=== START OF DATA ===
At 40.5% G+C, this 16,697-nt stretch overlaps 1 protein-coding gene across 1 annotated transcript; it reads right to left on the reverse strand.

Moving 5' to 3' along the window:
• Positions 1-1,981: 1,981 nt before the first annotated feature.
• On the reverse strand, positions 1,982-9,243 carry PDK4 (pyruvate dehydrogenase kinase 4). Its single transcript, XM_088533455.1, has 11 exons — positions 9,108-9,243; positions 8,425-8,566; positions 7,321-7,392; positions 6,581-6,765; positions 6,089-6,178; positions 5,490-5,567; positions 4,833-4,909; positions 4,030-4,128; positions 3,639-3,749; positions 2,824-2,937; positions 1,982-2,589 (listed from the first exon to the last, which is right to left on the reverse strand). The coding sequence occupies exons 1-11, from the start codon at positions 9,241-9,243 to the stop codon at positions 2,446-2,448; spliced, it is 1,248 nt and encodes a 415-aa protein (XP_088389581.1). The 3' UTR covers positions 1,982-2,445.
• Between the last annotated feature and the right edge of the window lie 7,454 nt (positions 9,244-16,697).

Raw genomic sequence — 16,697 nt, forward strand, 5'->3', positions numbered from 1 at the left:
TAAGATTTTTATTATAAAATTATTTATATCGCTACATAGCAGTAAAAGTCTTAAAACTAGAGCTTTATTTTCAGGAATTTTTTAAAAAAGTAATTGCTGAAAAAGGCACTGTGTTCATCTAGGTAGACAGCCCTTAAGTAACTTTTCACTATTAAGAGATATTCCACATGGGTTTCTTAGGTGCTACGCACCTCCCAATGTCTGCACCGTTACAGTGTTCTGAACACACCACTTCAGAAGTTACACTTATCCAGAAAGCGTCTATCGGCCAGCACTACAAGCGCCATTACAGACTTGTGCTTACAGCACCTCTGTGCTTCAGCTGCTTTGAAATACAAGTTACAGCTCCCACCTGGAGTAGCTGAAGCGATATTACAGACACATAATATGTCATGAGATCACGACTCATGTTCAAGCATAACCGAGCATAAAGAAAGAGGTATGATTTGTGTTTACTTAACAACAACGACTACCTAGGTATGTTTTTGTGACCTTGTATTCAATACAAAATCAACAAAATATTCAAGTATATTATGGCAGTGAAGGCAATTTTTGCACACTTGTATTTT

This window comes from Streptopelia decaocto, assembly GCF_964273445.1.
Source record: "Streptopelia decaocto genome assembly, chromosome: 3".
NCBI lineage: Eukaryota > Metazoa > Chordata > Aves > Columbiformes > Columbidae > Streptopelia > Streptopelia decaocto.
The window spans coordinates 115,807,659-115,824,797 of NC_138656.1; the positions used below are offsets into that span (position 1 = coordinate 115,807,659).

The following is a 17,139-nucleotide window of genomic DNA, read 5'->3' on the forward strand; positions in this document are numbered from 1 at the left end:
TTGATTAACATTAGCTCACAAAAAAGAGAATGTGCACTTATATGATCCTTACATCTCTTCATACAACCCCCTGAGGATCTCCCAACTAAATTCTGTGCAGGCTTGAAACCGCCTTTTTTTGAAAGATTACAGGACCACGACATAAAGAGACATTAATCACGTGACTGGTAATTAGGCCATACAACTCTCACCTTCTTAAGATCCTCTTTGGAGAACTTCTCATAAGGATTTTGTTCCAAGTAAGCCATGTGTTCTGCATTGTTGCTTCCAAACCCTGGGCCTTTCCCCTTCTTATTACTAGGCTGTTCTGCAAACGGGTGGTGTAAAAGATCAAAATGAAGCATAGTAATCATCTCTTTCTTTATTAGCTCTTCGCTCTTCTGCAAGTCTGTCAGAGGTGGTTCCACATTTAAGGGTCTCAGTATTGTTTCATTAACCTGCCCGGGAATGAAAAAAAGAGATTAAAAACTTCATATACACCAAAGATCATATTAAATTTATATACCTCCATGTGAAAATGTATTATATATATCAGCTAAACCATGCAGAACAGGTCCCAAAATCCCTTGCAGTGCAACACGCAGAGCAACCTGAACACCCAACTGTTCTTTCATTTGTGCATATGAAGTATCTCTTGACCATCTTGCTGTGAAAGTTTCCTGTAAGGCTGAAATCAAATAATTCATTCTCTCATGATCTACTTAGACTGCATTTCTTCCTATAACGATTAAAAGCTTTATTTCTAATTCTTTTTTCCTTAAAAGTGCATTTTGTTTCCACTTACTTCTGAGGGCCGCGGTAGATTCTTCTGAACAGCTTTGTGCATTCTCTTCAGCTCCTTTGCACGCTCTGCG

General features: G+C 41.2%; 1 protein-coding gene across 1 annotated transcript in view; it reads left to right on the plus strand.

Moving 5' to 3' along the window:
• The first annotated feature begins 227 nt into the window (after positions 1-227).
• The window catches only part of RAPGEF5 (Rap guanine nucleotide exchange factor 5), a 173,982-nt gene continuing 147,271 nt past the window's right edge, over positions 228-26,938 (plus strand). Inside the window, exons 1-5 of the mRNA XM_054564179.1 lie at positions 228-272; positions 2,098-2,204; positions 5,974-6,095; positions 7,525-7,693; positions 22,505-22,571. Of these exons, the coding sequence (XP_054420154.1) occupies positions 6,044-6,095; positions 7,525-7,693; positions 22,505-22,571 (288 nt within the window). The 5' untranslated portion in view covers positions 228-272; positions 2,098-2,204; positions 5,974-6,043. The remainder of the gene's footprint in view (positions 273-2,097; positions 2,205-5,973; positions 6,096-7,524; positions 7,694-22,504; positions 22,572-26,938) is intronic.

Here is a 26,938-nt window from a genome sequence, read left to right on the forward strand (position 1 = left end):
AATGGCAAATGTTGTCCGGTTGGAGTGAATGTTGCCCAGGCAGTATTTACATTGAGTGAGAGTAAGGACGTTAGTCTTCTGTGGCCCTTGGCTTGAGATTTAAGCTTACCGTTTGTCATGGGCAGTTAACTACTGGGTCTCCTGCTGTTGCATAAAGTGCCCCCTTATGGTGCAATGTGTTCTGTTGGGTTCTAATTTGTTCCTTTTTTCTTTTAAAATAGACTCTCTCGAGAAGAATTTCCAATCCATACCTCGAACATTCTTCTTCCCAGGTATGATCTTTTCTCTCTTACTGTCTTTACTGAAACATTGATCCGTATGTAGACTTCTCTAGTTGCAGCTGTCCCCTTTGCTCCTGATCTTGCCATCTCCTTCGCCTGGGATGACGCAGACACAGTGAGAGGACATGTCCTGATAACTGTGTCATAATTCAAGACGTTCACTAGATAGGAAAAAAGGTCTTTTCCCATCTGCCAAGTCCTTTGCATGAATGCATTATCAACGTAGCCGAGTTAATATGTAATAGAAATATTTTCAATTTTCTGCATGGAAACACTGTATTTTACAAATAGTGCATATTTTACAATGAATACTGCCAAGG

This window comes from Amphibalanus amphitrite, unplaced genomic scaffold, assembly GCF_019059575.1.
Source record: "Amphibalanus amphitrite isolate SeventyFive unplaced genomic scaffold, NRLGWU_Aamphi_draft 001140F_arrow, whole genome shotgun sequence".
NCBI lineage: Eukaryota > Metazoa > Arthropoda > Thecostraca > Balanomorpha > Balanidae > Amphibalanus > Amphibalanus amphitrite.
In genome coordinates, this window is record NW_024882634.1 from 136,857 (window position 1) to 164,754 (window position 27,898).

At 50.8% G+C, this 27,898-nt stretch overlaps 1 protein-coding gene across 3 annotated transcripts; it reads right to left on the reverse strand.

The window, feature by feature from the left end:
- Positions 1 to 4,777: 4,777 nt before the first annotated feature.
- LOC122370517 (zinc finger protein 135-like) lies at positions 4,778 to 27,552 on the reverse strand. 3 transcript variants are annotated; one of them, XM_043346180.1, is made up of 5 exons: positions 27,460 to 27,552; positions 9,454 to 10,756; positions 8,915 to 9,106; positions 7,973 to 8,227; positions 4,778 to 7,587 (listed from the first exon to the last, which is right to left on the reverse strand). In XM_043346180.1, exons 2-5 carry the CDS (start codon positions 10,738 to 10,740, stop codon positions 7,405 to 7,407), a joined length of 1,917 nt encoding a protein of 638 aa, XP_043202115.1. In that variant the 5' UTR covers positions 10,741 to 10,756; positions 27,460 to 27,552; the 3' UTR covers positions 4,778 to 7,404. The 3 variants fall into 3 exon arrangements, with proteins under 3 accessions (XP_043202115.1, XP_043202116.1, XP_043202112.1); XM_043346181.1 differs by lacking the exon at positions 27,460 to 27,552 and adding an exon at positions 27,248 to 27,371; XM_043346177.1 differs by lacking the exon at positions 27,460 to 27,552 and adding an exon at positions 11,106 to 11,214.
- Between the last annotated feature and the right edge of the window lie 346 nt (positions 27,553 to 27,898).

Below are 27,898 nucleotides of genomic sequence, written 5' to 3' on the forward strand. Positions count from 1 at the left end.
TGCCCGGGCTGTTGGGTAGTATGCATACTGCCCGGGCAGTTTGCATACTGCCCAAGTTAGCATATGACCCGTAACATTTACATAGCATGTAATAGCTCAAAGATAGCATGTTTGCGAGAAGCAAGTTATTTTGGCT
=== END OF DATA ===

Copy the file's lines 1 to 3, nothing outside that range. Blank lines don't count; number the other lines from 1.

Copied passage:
At 40.5% G+C, this 16,697-nt stretch overlaps 1 protein-coding gene across 1 annotated transcript; it reads right to left on the reverse strand.

Moving 5' to 3' along the window:
• Positions 1-1,981: 1,981 nt before the first annotated feature.